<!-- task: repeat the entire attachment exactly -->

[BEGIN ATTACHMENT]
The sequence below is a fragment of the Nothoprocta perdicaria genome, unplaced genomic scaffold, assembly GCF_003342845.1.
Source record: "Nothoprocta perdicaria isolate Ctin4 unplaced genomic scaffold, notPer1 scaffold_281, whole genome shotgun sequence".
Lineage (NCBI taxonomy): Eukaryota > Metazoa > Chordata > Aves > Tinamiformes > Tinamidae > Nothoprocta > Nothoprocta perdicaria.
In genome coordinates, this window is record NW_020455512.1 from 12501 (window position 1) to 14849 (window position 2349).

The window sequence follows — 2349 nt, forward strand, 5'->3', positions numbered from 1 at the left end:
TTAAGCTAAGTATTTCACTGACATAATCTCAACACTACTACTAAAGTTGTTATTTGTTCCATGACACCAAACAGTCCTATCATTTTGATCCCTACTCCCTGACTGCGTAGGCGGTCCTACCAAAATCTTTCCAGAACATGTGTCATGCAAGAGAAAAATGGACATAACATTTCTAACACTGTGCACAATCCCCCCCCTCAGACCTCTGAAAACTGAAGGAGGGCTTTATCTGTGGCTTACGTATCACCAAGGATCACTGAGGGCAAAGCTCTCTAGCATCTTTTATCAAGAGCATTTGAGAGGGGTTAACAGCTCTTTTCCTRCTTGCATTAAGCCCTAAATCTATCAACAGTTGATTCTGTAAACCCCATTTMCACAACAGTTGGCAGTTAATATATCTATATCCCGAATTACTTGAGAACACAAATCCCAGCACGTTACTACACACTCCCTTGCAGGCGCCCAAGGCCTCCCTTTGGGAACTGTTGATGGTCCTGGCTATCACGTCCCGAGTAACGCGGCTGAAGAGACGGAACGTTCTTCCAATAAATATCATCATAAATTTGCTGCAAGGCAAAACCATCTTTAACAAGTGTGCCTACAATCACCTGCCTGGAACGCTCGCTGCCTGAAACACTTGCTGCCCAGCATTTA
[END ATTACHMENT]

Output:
The sequence below is a fragment of the Nothoprocta perdicaria genome, unplaced genomic scaffold, assembly GCF_003342845.1.
Source record: "Nothoprocta perdicaria isolate Ctin4 unplaced genomic scaffold, notPer1 scaffold_281, whole genome shotgun sequence".
Lineage (NCBI taxonomy): Eukaryota > Metazoa > Chordata > Aves > Tinamiformes > Tinamidae > Nothoprocta > Nothoprocta perdicaria.
In genome coordinates, this window is record NW_020455512.1 from 12501 (window position 1) to 14849 (window position 2349).

The window sequence follows — 2349 nt, forward strand, 5'->3', positions numbered from 1 at the left end:
TTAAGCTAAGTATTTCACTGACATAATCTCAACACTACTACTAAAGTTGTTATTTGTTCCATGACACCAAACAGTCCTATCATTTTGATCCCTACTCCCTGACTGCGTAGGCGGTCCTACCAAAATCTTTCCAGAACATGTGTCATGCAAGAGAAAAATGGACATAACATTTCTAACACTGTGCACAATCCCCCCCCTCAGACCTCTGAAAACTGAAGGAGGGCTTTATCTGTGGCTTACGTATCACCAAGGATCACTGAGGGCAAAGCTCTCTAGCATCTTTTATCAAGAGCATTTGAGAGGGGTTAACAGCTCTTTTCCTRCTTGCATTAAGCCCTAAATCTATCAACAGTTGATTCTGTAAACCCCATTTMCACAACAGTTGGCAGTTAATATATCTATATCCCGAATTACTTGAGAACACAAATCCCAGCACGTTACTACACACTCCCTTGCAGGCGCCCAAGGCCTCCCTTTGGGAACTGTTGATGGTCCTGGCTATCACGTCCCGAGTAACGCGGCTGAAGAGACGGAACGTTCTTCCAATAAATATCATCATAAATTTGCTGCAAGGCAAAACCATCTTTAACAAGTGTGCCTACAATCACCTGCCTGGAACGCTCGCTGCCTGAAACACTTGCTGCCCAGCATTTA